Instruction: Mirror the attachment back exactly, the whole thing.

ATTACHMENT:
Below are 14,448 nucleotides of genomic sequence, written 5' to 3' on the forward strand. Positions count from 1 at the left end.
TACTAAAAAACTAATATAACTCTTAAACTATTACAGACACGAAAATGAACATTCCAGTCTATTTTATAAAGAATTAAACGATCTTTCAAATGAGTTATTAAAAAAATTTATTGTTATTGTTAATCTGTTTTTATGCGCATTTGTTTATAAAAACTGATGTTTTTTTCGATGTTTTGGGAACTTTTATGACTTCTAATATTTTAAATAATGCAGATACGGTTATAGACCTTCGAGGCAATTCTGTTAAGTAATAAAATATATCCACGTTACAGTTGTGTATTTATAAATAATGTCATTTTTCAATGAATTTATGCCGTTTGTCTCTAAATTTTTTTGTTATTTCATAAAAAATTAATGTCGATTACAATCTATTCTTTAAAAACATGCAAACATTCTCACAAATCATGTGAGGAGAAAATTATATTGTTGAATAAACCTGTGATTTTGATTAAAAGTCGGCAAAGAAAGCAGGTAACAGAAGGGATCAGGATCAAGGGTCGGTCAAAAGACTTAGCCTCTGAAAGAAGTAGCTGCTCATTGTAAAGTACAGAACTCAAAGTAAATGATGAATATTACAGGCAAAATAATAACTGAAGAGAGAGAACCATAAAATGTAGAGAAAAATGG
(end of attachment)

Below are 14,448 nucleotides of genomic sequence, written 5' to 3' on the forward strand. Positions count from 1 at the left end.
TACTAAAAAACTAATATAACTCTTAAACTATTACAGACACGAAAATGAACATTCCAGTCTATTTTATAAAGAATTAAACGATCTTTCAAATGAGTTATTAAAAAAATTTATTGTTATTGTTAATCTGTTTTTATGCGCATTTGTTTATAAAAACTGATGTTTTTTTCGATGTTTTGGGAACTTTTATGACTTCTAATATTTTAAATAATGCAGATACGGTTATAGACCTTCGAGGCAATTCTGTTAAGTAATAAAATATATCCACGTTACAGTTGTGTATTTATAAATAATGTCATTTTTCAATGAATTTATGCCGTTTGTCTCTAAATTTTTTTGTTATTTCATAAAAAATTAATGTCGATTACAATCTATTCTTTAAAAACATGCAAACATTCTCACAAATCATGTGAGGAGAAAATTATATTGTTGAATAAACCTGTGATTTTGATTAAAAGTCGGCAAAGAAAGCAGGTAACAGAAGGGATCAGGATCAAGGGTCGGTCAAAAGACTTAGCCTCTGAAAGAAGTAGCTGCTCATTGTAAAGTACAGAACTCAAAGTAAATGATGAATATTACAGGCAAAATAATAACTGAAGAGAGAGAACCATAAAATGTAGAGAAAAATGG